The Europe Against Austerity conference held in London on October 1 was attended by 681 people, including 150 from outside Britain. This happened the same weekend that two big demonstrations took place.
In Glasgow, a “People First” demonstration of 15,000 called by the Scottish TUC took place on October 1.
The next day, 35,000 joined a demonstration in Manchester outside the governing Conservative Party conference, which was called by the Trades Union Congress and backed by the Coalition of Resistance and the Right to Work Campaign.
The Europe Against Austerity conference adopted a declaration agreeing to establish a Europe-wide network and to plan for a day of action against austerity next year. It also agreed to call on unions to organise a day of industrial action across Europe.
The conference put on the agenda in Britain and across Europe the need for an audit (although that is not in the final declaration) and cancellation of the “illegitimate” debt.
It also started a debate in Britain on the European Union and the euro, hopefully drawing discussion among the European left away from a simplistic “No to EU” position, and putting withdrawal from these capitalist institutions as a consequence of our campaign against austerity, rather than as a starting point.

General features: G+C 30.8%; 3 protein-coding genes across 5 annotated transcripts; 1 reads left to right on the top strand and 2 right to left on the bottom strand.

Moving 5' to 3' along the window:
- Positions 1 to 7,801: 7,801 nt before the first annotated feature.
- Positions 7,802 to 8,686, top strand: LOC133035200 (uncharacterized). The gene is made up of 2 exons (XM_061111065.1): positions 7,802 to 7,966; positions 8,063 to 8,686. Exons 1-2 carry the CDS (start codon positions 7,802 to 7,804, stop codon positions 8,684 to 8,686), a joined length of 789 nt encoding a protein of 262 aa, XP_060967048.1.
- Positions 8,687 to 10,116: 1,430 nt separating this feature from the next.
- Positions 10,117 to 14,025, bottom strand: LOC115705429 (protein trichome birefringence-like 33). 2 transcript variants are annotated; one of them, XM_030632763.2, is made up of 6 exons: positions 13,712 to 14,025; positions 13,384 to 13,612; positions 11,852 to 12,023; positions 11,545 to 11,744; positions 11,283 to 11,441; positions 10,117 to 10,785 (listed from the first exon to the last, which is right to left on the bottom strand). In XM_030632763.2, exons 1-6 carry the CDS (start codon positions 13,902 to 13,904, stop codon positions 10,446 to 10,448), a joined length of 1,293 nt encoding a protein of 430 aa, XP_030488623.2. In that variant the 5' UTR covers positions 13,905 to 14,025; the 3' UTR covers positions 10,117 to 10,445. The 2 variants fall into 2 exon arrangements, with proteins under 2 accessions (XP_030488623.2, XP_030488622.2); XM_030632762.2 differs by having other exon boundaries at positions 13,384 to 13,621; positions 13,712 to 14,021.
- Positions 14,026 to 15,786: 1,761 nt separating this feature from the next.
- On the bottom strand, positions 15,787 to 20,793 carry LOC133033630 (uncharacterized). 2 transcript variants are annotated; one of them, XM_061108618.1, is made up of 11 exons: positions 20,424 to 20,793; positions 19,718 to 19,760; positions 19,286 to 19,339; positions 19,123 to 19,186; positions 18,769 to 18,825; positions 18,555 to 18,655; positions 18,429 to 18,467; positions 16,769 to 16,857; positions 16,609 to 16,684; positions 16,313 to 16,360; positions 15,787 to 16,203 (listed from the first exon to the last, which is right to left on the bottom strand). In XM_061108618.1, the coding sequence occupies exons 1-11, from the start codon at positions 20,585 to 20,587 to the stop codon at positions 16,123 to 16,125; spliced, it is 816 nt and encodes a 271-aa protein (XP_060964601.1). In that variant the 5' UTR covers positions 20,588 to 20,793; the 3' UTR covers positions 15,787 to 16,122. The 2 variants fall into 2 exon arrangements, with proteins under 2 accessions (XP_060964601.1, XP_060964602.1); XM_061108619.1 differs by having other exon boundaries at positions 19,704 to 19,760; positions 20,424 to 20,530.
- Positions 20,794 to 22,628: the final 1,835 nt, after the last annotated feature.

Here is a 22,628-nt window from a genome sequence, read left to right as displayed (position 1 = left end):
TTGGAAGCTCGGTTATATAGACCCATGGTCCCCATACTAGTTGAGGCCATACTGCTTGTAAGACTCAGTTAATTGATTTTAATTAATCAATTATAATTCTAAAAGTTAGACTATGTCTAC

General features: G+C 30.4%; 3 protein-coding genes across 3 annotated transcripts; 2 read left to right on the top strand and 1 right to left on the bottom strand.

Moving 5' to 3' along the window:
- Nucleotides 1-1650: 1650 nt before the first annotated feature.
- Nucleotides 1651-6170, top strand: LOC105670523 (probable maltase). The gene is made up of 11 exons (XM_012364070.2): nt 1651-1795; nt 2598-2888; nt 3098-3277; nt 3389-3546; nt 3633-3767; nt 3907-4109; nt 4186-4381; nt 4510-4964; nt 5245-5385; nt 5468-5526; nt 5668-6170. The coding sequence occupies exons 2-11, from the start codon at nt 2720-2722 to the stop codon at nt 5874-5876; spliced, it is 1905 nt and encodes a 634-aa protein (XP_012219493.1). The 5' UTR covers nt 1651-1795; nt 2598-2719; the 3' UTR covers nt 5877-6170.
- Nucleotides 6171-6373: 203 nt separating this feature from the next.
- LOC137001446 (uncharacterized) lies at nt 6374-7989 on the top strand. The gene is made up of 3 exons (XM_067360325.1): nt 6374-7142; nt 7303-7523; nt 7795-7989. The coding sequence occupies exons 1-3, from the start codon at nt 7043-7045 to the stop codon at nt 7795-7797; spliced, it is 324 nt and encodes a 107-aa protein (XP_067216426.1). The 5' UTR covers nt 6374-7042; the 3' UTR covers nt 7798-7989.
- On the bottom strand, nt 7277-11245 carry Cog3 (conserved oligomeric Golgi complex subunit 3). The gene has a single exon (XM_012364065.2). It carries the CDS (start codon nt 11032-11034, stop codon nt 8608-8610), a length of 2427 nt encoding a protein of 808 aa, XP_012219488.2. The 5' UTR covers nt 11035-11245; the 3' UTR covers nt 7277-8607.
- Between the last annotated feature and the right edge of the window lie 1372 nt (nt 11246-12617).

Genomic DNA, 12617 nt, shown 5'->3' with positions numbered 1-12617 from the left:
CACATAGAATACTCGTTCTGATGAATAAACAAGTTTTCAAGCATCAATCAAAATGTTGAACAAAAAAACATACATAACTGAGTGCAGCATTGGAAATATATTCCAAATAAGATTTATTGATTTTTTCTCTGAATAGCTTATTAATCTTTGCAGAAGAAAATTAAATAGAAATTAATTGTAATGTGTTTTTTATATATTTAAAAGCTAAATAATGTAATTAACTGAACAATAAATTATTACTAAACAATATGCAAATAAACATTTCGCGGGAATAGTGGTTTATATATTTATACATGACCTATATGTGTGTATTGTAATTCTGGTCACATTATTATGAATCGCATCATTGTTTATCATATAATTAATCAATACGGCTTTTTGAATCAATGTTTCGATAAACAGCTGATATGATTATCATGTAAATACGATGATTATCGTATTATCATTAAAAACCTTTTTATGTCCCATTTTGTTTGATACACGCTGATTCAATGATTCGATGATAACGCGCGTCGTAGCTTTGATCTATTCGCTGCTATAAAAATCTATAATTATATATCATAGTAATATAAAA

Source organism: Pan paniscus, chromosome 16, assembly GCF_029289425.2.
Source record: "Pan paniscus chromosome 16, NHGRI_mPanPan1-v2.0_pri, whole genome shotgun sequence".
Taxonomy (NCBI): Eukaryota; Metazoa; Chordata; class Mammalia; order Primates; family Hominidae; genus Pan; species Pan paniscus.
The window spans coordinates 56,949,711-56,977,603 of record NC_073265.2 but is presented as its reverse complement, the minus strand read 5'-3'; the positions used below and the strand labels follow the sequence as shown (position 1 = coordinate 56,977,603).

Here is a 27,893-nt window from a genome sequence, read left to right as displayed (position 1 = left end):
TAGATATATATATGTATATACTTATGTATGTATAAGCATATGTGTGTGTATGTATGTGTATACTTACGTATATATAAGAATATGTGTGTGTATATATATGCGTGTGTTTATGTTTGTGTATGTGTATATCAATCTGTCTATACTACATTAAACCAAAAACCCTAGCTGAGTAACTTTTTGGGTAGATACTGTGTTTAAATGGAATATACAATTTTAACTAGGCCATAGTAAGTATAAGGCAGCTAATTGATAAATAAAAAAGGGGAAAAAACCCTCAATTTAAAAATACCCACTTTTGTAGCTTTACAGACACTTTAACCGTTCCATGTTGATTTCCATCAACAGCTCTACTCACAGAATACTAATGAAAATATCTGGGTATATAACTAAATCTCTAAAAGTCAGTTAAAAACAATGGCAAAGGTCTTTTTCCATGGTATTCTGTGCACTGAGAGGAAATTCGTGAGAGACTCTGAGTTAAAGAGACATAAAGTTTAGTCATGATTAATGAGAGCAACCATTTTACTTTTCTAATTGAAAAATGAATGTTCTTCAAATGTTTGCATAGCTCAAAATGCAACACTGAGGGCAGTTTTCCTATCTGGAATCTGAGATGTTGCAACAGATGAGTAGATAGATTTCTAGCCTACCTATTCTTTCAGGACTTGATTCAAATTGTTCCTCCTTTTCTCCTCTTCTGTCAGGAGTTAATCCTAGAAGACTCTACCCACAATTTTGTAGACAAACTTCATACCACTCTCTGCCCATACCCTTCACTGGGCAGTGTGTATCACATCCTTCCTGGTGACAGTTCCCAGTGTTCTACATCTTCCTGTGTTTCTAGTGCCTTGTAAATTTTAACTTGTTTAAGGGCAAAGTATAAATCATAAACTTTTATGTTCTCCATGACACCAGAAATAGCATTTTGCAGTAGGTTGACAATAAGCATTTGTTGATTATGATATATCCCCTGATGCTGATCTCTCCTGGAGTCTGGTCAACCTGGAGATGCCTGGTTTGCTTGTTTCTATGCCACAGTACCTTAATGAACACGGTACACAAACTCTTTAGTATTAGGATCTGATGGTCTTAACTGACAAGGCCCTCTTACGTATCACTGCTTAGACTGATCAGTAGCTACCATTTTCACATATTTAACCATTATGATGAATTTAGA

It was a serious and sober event that recognised both the scale of the economic crisis and the tasks ahead in escalating the resistance against austerity.
Olivier Besancenot, from the New Anti-Capitalist Party (NPA) in France, explained it starkly when saying: “We have to find ways of coming together to build this social movement of the people in Europe ... And this isn’t a whim or just propaganda, working towards the first general strike in the history of Europe is a duty for political activists in the coming months.”
The breadth of representation was impressive as it encompassed most of the anti-neoliberal left (such as Die Linke from Germany, Sinn Fein from Ireland and the European Left Party) and a particularly strong anti-capitalist current (such as the NPA and the Committee for the Abolition of Third World Debt [CADTM]).
Big unions supported the conference such as Unite, the National Union of Teachers and the National Union of Rail, Maritime and Transport Workers from Britain, Solidaires from France, the OLME teachers union from Greece, and LAB trade union from the Basque country.
There were also representatives of union federations from Portugal and Italy. Particularly noteworthy was Elzbieta Fornalczyk, a unionist representing Tesco workers in Poland who outlined the dramatic conditions of Polish women as mothers and workers. Sonia Mitralia from CADTM in Greece also stressed how the crisis was hitting women harder.
This conference, as well as the demonstrations in Glasgow and Manchester, are an excellent springboard for making the strike by more than 20 British trade unions set for November 30 a huge success.
We need to mobilise other sections of society not yet on strike over attacks on pensions, but who wish to fight to defend the welfare state. It is also important to mobilise for European-wide events, such as protests against a meeting of the G20 on November 1.
[Fred Leplat is a leading member of Socialist Resistance, British section of the Fourth International.]